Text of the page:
Risk of fatalities at Grand National is too high, says academic
Published: 5 April 2011 at 12:49
Anglia Ruskin lecturer calls for greater debate of issues surrounding horse welfare
Dr Mark Kennedy, Senior Lecturer in Animal Welfare at Anglia Ruskin University, believes the current level of fatalities during the Grand National meeting is “morally unacceptable” and more should be done to improve horse welfare at Aintree.
An estimated 600 million people worldwide will tune in on Saturday to watch the 161st running of the Grand National, with the four-mile four-furlong marathon the centrepiece of the three-day meeting on Merseyside.
However, last year saw four horse fatalities at the Aintree course. Pagan Starprincess fell in the Silver Cross Handicap Hurdle and was destroyed with spinal injuries, Schindlers Hunt was destroyed after fracturing a leg in the Melling Chase while Prudent Honour and Plaisir D’Estraval both broke their necks and died in the Topham Chase. Five horses died in 2009 including Hear The Echo, who collapsed during the Grand National itself.
Dr Kennedy said:
“The risk of death in flat racing is approximately one fatality per 1,000 horse starts and for steeplechases, such as those at the Aintree meeting, it is around six per 1,000 starts. On average then in the larger jump meetings, such as the three-day Grand National, we can expect around three horse fatalities.
“Humans are notoriously bad at understanding risk. An analogy that might be easier for us to relate to is to consider an individual driving their car every day of the year.
“According to government statistics from around 10 years ago, the number of human fatalities per 1,000 car journeys is 0.00004. If the risk to the driver was the same as the Grand National – six deaths in 1,000 – then you would be lucky to still be alive after six months. I doubt many of us would accept this and yet we think it is acceptable for horses to be exposed to these risks.”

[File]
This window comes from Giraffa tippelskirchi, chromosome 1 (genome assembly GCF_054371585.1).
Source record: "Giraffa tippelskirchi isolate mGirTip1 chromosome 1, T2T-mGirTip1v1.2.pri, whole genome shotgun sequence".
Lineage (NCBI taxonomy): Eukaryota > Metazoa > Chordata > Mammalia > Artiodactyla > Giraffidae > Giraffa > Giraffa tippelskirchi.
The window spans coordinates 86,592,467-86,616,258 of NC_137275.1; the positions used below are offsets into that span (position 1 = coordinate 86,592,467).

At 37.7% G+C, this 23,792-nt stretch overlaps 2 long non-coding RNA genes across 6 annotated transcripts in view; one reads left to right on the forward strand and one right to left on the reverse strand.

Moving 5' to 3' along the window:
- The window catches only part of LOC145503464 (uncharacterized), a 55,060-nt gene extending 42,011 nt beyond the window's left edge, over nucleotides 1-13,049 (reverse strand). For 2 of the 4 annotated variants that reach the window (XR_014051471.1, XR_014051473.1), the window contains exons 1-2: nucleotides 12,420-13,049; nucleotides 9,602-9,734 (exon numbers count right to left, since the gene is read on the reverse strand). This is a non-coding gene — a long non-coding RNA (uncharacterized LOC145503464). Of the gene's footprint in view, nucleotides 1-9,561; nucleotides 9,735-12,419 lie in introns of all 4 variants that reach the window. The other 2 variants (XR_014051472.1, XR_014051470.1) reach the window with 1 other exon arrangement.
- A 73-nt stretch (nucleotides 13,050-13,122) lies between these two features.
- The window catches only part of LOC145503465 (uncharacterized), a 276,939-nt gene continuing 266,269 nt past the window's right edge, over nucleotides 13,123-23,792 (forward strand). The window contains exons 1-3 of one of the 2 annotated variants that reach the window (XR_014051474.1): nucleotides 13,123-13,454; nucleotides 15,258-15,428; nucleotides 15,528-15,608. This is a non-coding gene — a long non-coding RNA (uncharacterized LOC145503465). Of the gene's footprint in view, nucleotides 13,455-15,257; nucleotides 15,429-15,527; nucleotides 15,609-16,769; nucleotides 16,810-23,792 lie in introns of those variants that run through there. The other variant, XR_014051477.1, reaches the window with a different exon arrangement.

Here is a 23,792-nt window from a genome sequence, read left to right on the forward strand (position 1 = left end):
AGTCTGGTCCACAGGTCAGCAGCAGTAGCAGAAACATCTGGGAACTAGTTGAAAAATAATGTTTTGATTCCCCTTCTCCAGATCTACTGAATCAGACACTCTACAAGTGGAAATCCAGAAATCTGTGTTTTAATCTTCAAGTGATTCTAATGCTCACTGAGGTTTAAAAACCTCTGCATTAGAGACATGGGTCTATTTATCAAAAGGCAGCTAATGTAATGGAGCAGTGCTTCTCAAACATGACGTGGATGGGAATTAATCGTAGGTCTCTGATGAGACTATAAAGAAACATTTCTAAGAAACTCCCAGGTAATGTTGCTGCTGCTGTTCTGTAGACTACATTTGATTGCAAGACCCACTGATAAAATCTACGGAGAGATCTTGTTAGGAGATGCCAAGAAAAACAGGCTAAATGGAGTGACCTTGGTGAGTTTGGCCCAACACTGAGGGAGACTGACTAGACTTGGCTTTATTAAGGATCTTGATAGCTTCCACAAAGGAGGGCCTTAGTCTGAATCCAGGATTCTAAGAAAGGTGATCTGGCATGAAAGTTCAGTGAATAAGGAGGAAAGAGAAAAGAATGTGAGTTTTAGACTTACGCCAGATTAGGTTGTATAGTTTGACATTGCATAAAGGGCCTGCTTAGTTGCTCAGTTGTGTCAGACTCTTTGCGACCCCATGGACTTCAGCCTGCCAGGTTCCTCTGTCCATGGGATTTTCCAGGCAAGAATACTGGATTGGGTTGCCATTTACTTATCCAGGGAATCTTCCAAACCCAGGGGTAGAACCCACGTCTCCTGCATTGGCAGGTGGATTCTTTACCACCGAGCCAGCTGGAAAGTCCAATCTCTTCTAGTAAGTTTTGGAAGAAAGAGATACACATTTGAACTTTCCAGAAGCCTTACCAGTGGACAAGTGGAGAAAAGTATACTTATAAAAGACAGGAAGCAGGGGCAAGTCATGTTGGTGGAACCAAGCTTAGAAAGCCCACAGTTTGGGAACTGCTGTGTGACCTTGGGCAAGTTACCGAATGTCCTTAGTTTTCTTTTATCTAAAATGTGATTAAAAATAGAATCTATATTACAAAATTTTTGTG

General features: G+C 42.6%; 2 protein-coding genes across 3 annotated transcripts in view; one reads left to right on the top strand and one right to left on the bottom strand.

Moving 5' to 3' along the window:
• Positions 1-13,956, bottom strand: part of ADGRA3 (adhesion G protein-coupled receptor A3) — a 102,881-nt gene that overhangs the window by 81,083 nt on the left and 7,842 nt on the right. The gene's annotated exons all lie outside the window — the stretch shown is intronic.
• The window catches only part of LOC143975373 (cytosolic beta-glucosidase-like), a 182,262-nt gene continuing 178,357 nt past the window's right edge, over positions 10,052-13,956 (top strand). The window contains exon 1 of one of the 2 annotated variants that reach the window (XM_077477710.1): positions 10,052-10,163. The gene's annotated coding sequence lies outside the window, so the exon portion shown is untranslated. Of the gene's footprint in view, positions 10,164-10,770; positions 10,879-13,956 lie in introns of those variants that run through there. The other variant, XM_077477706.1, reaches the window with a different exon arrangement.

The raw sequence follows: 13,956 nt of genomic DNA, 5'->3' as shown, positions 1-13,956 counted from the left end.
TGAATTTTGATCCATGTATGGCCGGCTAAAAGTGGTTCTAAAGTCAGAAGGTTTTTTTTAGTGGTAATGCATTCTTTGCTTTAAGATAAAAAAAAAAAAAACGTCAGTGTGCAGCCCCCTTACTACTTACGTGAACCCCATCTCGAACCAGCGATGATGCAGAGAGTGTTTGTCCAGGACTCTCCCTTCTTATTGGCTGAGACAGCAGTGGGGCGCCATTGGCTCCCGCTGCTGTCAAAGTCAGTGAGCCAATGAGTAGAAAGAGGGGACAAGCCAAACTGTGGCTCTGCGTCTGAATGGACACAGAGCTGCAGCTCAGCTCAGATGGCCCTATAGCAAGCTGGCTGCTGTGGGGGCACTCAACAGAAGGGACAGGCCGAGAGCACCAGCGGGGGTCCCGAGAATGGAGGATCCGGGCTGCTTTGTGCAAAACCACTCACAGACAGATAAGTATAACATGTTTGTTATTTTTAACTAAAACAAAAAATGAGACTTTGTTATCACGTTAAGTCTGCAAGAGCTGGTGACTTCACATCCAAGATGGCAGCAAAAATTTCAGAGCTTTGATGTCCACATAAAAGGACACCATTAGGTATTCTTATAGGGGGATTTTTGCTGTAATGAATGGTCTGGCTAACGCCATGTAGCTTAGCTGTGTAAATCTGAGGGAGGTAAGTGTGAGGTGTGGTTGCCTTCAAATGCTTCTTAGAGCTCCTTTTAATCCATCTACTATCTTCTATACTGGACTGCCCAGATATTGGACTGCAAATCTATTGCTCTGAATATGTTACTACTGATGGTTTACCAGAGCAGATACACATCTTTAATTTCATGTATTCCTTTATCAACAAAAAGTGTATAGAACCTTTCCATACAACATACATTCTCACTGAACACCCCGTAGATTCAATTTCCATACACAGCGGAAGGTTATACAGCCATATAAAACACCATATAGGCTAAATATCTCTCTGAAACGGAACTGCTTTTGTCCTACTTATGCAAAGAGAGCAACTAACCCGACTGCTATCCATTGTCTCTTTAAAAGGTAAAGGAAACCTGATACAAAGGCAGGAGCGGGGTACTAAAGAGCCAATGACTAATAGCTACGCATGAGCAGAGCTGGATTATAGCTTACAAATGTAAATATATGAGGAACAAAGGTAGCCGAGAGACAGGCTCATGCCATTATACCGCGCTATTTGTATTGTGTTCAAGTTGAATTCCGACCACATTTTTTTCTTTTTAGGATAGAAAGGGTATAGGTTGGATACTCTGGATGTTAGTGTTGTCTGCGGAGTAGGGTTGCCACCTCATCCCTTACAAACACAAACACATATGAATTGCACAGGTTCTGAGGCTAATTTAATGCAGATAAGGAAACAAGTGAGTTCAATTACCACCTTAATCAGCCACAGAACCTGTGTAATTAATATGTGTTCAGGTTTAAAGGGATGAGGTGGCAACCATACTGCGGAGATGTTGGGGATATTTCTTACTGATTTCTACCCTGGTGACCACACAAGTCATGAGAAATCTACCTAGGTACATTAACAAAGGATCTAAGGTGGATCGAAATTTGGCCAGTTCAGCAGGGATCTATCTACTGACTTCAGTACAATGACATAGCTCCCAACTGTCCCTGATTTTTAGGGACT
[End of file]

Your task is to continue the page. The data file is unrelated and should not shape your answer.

Dr Kennedy, who lectures on Anglia Ruskin’s BSc courses in Animal Behaviour & Welfare and Equine Studies, added:
“Last year the Australian state of Victoria banned jump racing and South Australia is now the only state where it is still legal.
“Here in the UK, the British Horseracing Authority (BHA) record all racecourse injuries and fatalities, analyse them for contributing factors and then make recommendations. For the Grand National course the BHA have changed a number of fences and stipulated the type of ground conditions the race must be run on, but there is still significant risk.
“What we need is greater debate about what is going on here in the UK. On the one hand you have the abolitionists that state that no rate of fatality is acceptable while on the other hand you have people, no doubt including millions who will have a flutter on Saturday, who consider it a sport which entertains and which contributes to the culture of this country.
“The only way of reducing risks even further is to discuss the subject more openly. My own view, however, is that it cannot be morally acceptable that we can statistically expect the carting away of three dead horses every time we have a major multi-day jump meeting like the Grand National.”